Why Some Airlines Fly the A350 Long-Haul, and Others on Domestic Routes

Jul 16, 2019

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The Airbus A350 XWB has established a strong presence in the commercial market ever since its first delivery in 2015. Today, airlines operate the aircraft across the globe — including the soon-to-be delivered A350s for both British Airways and Virgin Atlantic.

The A350 XWB (extra wide body) is a family of aircraft comprised of only two variants: the A350-900 and the longer A350-1000. Both variants share 95% common systems, part numbers and the same type rating, meaning A350-900 pilots can also fly the -1000. Where the two are slightly different, however, is that the -1000 is 23ft longer, has a higher maximum takeoff weight, an extra set of tires on the main landing gear and a slightly more powerful engine in terms of thrust.

The majority of routes operated by the A359 since it entered service can be classified as long-haul. The jet has replaced a range of older aircraft models in a bid for carriers to improve efficiency while offering passengers an improved passenger experience.

But while this long-haul aircraft was created with the intention to frequently operate flights of anything between nine to 15 hours, some airlines are using it on much shorter runs. One of the shortest A350-operated routes is the 182-mile flight from Singapore (SIN) to Kuala Lumpur (KUL) by Singapore Airlines.

This could be surprising for a European-based passenger to discover, given that European routes are most frequently operated by Airbus or Boeing single-aisle jets such as the A320 or 737. But in South East Asia, the different yields and stronger load factors on some routes means it not only makes sense to deploy a wide-body jet on a two-hour flight, it’s also a financially sound decision.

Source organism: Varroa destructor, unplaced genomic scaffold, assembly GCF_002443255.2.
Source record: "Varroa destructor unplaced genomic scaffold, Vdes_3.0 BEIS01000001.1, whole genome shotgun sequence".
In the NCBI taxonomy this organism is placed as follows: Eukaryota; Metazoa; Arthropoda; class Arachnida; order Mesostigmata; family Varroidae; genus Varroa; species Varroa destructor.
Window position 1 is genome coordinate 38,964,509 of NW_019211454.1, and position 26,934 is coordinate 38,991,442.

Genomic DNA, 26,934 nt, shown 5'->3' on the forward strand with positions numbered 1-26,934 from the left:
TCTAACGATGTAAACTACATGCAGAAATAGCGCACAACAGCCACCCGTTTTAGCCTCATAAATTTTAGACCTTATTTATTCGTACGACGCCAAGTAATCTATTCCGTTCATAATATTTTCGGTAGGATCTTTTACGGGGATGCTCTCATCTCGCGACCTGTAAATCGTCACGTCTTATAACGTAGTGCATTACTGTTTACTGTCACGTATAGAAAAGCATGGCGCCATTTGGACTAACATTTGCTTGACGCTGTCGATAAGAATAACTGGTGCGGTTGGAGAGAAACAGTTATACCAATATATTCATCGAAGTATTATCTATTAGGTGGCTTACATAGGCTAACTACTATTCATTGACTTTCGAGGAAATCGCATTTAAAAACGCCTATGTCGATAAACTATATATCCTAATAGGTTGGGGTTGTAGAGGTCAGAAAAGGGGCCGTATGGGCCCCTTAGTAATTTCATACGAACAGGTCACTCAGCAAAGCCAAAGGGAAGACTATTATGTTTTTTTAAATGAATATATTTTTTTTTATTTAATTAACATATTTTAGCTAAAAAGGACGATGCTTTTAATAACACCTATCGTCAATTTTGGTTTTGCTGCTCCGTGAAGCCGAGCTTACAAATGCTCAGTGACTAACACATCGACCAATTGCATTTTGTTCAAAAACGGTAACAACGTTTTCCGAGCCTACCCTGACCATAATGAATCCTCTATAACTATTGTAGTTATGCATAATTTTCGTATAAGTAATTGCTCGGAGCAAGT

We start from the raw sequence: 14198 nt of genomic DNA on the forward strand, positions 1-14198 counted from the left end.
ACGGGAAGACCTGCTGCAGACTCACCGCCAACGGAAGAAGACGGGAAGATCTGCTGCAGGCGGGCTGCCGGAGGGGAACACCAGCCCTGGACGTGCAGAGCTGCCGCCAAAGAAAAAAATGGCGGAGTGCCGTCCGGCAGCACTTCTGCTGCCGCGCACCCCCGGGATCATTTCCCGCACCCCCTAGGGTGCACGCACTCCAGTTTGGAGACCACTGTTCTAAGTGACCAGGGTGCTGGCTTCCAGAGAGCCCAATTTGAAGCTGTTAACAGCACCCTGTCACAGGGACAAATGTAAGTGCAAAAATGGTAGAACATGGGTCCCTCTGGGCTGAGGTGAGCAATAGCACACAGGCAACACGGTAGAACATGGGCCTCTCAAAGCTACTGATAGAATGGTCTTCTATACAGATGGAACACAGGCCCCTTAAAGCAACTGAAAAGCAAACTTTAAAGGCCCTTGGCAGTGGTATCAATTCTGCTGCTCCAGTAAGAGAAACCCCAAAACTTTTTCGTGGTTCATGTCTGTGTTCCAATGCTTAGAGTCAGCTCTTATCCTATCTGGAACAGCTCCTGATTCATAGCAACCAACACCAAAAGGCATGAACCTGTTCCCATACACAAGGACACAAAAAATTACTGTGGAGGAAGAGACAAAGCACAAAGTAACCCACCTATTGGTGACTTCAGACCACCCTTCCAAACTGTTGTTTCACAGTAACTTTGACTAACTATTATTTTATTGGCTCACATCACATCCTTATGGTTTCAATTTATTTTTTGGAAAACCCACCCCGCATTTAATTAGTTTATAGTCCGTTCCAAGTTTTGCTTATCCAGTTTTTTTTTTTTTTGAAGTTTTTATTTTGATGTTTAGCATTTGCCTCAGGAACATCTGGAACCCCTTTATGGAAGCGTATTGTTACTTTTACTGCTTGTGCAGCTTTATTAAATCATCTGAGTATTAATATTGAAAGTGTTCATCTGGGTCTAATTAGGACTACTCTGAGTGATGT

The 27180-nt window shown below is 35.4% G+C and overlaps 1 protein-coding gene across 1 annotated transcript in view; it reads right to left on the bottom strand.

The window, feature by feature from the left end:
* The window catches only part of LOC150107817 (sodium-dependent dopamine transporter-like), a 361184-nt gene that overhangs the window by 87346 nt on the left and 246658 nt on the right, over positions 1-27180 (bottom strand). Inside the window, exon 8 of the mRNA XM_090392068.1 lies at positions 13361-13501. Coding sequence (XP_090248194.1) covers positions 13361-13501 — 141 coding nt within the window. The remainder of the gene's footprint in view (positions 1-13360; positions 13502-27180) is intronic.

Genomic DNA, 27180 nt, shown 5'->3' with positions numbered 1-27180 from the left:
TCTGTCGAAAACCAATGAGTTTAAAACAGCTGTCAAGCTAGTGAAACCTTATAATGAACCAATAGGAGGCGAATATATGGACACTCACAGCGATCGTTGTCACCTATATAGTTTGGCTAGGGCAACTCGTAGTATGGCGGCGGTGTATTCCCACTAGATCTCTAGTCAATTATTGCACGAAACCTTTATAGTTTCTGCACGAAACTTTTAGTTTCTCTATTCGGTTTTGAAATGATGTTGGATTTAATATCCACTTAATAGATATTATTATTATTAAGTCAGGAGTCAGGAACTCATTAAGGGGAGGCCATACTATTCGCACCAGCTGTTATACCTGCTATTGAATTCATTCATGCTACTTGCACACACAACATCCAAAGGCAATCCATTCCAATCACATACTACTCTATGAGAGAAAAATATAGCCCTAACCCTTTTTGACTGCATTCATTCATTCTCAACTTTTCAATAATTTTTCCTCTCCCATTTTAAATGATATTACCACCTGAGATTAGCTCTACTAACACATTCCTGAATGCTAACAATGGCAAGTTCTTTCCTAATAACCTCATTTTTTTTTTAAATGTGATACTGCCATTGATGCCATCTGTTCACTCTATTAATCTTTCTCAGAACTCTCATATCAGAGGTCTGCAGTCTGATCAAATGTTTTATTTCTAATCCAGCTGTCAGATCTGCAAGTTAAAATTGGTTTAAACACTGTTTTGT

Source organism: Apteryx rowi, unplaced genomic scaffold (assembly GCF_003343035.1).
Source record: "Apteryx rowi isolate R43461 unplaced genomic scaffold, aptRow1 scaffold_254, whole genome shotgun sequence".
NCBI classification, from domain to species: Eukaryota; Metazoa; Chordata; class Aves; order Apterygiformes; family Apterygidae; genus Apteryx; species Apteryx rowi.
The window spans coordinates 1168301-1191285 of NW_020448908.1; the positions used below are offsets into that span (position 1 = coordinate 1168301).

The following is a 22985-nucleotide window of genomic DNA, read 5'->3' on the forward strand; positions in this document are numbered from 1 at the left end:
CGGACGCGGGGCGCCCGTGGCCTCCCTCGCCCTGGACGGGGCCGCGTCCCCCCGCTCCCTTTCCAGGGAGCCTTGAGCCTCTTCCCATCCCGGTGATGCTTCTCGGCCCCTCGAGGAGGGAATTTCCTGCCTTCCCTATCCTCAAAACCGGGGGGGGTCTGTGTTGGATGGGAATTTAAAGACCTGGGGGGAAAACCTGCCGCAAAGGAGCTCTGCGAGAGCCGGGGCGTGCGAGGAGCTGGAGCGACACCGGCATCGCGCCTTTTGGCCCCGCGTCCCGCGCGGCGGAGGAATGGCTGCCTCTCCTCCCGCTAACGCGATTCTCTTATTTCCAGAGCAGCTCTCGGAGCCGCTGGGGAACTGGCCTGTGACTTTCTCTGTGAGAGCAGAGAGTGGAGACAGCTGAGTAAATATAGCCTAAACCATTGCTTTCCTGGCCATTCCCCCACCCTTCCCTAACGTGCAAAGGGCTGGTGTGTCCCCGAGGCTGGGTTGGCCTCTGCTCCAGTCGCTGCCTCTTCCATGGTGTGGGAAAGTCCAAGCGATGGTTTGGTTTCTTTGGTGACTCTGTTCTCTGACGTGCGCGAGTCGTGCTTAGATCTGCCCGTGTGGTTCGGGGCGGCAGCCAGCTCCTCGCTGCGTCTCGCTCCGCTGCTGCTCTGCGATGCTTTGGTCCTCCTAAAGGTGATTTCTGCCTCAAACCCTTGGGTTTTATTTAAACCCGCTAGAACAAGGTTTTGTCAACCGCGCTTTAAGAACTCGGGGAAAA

Last month, Japan Airlines took delivery of its first-ever Airbus jet, an A350-900 XWB modified for domestic operations. It’s the first A350-900 that will fly on a strictly domestic route network. Airbus modified the aircraft to have a reduced maximum takeoff weight of 217 metric tons in order to prepare the jet for high-cycle operations. (A cycle is one takeoff and one landing, and more cycles mean more stress on the airframe, so a lighter weight helps.)

While these routes will be around just two hours in flight time, the aircraft has three cabin classes: first, business and economy. “It’s especially important for us to meet the premium demand on our domestic routes. This is typical of Japan”, the CEO of Japan Airlines told TPG in Toulouse, France.

From 2023, the airline anticipates it will fly the A350-1000 on long-haul routes. Once those long-haul operations begin, Japan Airlines will be the first airline to treat the -900 as a short-haul jet and the -1000 as a long-haul jet, despite the aircraft being so similar.

Singapore Airlines flies the A350 both on the longest nonstop flight in the world, Singapore to Newark, and on short hops like that flight to Kuala Lumpur. To make a profit on an ultra-long-haul flight, the metrics are often different from the average short-haul flight. On the former flights, an occupied seat in business class can make the airline up to four times as one in economy.

With this in mind, Singapore Airlines has a premium-only offering on the A350-900 ULR jets it uses on nonstops to Newark, comprised of only premium economy and business class.

(Photo by Zach Honig/The Points Guy)

But how can a plane that flies 20-hour nonstops with all-premium seating also make money on flights 10 times shorter?

Finnair is a good example. It uses the A350’s big seating and cargo capacity, combined with low emissions and fuel burn, within Europe as well as to Asia.

“We can definitely see the efficiency in our bottom-line figures, which is great for both the environment and for business,” Finnair’s COO Jaakko Schildt told TPG. “It also benefits us with new cargo potential — hence why we fly the aircraft between London and Helsinki, a big cargo route for us”.

Schildt revealed that utilization of each A350 jet is around 16.5 hours per day, but this sometimes exceeds 17 hours per day depending on winds, airspace routings and other external factors. And the higher the utilization — how many hours the plane spends in the air making money, instead of on the ground costing money — the better it is for airlines. 17 hours is on the high side.

Featured photo by JT Genter/The Points Guy.

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